In endeavoring to be a good corporate citizen and friend of our industry, Framers, Inc. is offering this checklist of things to look for in a frame shop or art supply store.
Unfortunately, there are many "quickie" framers and fast-buck-types around today, and you need to take the best care possible of your works of art and mementos. So keep these things in mind when you're looking for a reputable framing partner:
Take a look around the frame store. Is this the kind of place where you would want to trust your valuable painting or picture?
Is it clean, well organized? Or is there a lot of clutter and stuff laying around?
Does the person waiting on you show an interest in what you're framing?
Is there an ample choice of frame mouldings to choose from? There should be more than 1,000 styles to choose from.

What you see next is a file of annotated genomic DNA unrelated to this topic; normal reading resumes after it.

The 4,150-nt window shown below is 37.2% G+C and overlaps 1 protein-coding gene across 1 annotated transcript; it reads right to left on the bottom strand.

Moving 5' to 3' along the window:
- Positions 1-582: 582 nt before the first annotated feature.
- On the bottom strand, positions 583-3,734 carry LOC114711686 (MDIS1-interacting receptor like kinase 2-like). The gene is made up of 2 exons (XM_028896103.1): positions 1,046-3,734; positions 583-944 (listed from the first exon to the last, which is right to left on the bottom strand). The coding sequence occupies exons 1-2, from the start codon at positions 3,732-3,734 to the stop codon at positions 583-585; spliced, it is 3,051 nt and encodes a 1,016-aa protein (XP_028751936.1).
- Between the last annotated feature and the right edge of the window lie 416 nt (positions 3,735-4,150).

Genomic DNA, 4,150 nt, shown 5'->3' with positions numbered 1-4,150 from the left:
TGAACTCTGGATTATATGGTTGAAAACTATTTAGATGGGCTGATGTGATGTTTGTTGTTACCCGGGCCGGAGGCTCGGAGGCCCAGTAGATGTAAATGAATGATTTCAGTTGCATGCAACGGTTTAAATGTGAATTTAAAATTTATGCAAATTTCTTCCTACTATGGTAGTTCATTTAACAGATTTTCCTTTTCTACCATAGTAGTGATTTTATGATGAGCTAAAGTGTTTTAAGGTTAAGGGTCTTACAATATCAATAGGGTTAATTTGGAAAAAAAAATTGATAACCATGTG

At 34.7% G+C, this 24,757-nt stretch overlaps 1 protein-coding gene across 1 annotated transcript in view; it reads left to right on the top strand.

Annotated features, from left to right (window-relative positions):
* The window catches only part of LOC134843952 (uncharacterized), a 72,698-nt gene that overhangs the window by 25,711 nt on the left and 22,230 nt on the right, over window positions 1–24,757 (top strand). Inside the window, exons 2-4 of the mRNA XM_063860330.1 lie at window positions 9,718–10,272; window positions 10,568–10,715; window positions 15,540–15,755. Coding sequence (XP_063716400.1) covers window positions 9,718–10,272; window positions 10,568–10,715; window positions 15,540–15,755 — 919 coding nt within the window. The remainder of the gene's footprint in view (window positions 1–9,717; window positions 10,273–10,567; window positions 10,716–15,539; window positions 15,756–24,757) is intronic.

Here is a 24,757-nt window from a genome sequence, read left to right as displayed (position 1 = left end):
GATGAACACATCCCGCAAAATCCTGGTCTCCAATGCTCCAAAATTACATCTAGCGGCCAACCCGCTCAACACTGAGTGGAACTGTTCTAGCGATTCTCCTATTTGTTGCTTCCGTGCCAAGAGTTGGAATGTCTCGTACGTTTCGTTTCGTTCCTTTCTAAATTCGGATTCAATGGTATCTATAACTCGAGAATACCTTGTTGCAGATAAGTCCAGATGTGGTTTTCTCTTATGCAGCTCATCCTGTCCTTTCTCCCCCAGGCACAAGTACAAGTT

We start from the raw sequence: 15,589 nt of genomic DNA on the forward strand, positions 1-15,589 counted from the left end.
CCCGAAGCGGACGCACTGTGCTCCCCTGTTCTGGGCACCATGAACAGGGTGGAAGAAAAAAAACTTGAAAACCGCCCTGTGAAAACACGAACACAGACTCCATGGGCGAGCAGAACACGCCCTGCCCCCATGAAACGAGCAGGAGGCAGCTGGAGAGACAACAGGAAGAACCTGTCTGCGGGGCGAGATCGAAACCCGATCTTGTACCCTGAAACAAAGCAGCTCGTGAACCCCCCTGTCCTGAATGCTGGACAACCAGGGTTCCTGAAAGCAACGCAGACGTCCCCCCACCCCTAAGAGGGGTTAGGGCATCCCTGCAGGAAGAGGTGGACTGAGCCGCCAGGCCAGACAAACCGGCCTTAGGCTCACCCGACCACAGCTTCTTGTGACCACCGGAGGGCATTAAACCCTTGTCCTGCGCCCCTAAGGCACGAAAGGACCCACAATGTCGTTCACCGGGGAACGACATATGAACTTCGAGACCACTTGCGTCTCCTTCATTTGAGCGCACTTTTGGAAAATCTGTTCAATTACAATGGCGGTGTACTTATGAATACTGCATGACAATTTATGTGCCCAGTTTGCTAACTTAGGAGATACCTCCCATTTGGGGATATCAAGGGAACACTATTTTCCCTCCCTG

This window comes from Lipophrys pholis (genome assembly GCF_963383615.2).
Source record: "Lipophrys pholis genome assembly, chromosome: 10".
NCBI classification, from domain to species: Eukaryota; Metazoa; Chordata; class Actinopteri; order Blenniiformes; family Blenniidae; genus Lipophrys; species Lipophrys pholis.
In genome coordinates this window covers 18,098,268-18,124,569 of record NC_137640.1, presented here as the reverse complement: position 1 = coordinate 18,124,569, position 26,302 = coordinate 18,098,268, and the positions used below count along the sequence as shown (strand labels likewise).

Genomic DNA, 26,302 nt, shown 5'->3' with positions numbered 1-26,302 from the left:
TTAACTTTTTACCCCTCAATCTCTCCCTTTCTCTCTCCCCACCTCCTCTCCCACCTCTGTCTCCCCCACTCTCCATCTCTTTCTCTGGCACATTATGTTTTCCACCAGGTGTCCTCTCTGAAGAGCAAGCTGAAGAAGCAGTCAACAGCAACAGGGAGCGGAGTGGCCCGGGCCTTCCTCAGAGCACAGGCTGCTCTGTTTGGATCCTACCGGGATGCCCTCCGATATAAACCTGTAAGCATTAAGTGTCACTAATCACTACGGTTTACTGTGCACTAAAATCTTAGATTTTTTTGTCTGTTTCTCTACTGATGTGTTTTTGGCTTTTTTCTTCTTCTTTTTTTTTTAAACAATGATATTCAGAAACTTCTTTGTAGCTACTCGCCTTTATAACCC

Are there fabric mats to choose from?
If your art is a signed original or signed edition, does the salesperson suggest museum matting as opposed to a regular acid free mat? (Museum mats, also know as "rag" mats, are made from 100% rag cotton -- the ultimate quality and most desirable. Acid free mats are made from acidic wood pulp and then buffered with calcium to remove the acid. On most acid free mats the top surface is usually a color laminate, so if you're floating your art on top of the mat it will not receive any conservation treatment.)
Get a price quote. Did your salesperson just write up the order assuming you would accept the price? Did you also shop around at competitive frame stores? What does this framer do better than the others?
Did you get a due date? Most framers work on a due date system. If your chosen moulding is back ordered will your framer give you a courtesy call and give you a new estimated due date?
If your art is extremely valuable can your framer produce an insurance policy stating his coverage on art while in his possession?
Does your framer give any guarantees in writing or verbally?
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10 a.m. to 3 p.m.